4. I waited six months for the best car I ever owned, a Chrysler LeBaron, turbo, dual stainless steel, five speed, with a built in tape player. Blue. You're right; when I got it, everyone wanted to drive it.

  5. That would be excitement to have to wait like that for a car. Also develops patience in the waiting. Now its too easy to get a car, even online, which makes no sense on why someone would purchase a car online without sitting in it and testing it out, yet this weekend we bought a new car and while they were processing the paperwork after we agreed to the deal, a purchase came in for that same car online.


  6. Today, all cars look the same to me. It's probably me, though.

  7. I still love the smell of a new car, but you're right, it's not the big deal it was back in the day. Oh well.

    Have a fabulous day Cranky. My best to Mrs. Cranky. ☺

  8. I've actually never really heard of someone getting a car the same day unless it was a used car? We've always picked the model and color and the dealer goes online to locate one at a different dealer, sometimes out of state, and arranges the trade.

    Cars did seem to have more variety and excitement back then. It seems as though most people, like me, find driving to be a chore.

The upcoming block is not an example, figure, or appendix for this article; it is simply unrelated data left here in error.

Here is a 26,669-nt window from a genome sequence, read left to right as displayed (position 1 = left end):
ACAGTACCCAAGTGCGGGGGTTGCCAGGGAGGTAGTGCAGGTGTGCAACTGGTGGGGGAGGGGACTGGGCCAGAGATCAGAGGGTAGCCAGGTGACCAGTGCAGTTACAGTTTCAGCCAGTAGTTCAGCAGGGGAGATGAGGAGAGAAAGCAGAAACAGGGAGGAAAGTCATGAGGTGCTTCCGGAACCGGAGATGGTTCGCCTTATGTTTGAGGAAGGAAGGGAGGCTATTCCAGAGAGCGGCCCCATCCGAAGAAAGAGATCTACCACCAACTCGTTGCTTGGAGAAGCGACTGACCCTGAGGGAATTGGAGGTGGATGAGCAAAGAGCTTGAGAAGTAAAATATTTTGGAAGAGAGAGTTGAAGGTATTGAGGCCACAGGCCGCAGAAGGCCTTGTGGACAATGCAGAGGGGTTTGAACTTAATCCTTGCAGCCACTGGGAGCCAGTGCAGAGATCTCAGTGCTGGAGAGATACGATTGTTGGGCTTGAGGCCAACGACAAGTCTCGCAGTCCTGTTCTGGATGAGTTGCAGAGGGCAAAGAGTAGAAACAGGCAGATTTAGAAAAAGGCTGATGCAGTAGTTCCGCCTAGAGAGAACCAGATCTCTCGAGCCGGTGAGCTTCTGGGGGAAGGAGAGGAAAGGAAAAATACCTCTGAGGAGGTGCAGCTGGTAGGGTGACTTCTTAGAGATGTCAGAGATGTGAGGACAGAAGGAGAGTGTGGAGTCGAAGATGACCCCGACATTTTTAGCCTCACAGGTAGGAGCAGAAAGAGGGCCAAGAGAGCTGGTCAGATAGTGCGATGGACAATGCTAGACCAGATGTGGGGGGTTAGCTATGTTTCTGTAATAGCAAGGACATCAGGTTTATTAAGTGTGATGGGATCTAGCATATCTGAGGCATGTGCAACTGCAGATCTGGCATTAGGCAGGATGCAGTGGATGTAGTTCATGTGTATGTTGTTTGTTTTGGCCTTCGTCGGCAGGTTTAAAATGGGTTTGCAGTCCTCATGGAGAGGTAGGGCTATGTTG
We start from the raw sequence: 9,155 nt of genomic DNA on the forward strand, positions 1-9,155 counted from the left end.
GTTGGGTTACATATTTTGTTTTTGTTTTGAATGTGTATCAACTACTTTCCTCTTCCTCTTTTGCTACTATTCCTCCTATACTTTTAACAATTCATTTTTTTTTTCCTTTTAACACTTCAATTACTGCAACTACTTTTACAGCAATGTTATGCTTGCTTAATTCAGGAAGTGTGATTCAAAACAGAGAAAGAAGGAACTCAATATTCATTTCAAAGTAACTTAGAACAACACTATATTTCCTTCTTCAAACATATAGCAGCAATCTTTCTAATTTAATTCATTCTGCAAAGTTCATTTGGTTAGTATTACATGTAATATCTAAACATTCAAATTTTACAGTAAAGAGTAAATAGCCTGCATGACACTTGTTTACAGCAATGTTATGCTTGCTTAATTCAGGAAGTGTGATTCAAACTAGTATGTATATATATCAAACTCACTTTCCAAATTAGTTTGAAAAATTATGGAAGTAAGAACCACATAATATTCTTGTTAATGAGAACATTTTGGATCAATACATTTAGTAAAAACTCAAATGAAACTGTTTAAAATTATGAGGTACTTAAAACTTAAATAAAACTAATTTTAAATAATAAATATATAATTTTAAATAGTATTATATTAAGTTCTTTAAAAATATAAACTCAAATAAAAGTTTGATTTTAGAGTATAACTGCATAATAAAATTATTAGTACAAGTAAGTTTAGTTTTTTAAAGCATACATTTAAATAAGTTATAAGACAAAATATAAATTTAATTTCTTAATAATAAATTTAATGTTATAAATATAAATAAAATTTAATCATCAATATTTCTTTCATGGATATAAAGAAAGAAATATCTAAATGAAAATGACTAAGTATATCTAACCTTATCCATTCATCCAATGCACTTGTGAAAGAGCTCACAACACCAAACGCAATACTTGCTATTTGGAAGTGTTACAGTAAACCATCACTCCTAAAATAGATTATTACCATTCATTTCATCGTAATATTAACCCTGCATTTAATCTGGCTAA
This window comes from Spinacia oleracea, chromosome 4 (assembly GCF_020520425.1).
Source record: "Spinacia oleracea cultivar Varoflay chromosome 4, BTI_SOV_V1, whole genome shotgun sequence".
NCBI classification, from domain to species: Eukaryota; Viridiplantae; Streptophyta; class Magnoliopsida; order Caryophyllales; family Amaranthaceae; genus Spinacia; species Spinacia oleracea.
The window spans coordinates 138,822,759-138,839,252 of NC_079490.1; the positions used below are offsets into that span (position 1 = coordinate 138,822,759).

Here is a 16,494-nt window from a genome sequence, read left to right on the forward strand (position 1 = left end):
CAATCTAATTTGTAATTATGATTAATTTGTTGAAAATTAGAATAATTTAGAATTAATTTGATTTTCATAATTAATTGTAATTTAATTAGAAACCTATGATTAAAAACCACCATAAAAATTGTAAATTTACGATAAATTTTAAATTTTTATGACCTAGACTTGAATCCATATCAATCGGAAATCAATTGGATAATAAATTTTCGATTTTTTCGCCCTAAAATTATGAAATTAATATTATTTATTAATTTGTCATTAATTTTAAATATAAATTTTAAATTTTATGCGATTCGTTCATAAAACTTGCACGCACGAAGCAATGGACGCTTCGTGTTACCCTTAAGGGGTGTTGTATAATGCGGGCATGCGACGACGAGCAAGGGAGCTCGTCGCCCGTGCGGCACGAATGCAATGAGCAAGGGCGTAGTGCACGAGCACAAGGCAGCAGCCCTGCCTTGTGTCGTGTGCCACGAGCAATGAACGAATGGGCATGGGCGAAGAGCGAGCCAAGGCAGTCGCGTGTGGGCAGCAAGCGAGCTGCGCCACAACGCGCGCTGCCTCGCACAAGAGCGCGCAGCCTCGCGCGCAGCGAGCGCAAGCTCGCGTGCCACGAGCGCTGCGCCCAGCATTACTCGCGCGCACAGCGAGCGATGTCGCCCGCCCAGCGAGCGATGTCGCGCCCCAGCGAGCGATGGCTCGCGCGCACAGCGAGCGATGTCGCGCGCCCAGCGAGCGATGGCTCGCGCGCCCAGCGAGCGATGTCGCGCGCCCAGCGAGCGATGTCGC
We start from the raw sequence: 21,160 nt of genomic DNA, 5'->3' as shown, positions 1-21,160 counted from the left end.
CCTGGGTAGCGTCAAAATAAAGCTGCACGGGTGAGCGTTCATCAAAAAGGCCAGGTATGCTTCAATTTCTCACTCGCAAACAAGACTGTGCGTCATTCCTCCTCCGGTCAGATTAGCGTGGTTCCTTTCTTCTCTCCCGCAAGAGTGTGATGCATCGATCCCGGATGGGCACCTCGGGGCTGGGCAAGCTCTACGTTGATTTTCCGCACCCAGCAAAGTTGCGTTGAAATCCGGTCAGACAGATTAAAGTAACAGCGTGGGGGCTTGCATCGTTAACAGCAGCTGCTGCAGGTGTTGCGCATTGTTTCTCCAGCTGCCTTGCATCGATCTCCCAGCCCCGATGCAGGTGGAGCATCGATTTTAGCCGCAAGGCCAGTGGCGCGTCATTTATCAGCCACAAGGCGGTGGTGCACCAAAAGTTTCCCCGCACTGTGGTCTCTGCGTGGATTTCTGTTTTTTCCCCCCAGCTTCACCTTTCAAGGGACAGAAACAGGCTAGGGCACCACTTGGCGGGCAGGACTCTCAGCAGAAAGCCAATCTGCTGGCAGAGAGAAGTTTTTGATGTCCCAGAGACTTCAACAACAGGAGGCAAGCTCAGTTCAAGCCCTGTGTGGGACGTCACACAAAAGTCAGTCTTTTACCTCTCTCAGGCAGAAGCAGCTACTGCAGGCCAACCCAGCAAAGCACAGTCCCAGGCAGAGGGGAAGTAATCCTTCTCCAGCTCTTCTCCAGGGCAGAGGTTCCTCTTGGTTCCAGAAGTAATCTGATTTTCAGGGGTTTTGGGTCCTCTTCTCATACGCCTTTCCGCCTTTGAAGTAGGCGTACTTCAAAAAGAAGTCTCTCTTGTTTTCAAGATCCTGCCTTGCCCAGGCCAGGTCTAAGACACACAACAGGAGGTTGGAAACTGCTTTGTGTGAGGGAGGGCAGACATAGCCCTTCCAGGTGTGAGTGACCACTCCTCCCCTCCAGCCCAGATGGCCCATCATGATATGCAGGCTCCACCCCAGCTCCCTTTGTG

9. Those were the days my friend! Not its ho hum and a bunch of gadgets and upgrades you don't really need much less want....:(

  10. It's been a long time since we've had a new car, we can't afford for something we buy to lose 60% of its value in 3 years, which is what cars do.

  11. I used to hate the dealing for a car and then I found out my wife was good at it. So she bought the last half dozen cars we bought over the decades. But this latest one (which is 2-1/2 years old and the odometer just turned over 19,000 miles so we'll probably wear out before it does) she went to AAA and they did all the work and all we had to do was sign sixty-zillion times and drive it home. I recommend them. And my wife.

  12. Ah ... anticipation. Almost as good as, and sometimes better than, the actual thing or event. I think most cars look alike now. At least, that's my excuse for why I can't find my car in the parking lot at the mall.

  13. You are so right. It used to be a neighborhood experience. I dated a boy in high school that was quite rich. His dad made sure he had the first new Chevy in town each year. I still remember the smell of that 57.

  14. You are right. It is not the same anymore about buying a new car or a lot of new things for that matter.

  15. I remember when my parents bought their first new call, and it was just like you said; all the neighbors came out to look at it. I was disappointed because I'd hoped they'd buy a red mustang convertible, but instead they bought a gutless LeMans

  16. The last two times we bought a new car, we walked into the dealership knowing exactly what we wanted. I was surprised how long the whole process took...price to be negotiated, stuff to be explained, papers to be signed (a million of them), extended warranties and service contracts to be declined. We were there for hours. It's not like going to the bookstore and getting a book...

    But yes, you perfectly described the way it used to be!

  17. I think the beginning of the end for ordering a new car from the dealer was heralded by Clark Griswold driving home the Family Truckster after his trade-in was crushed.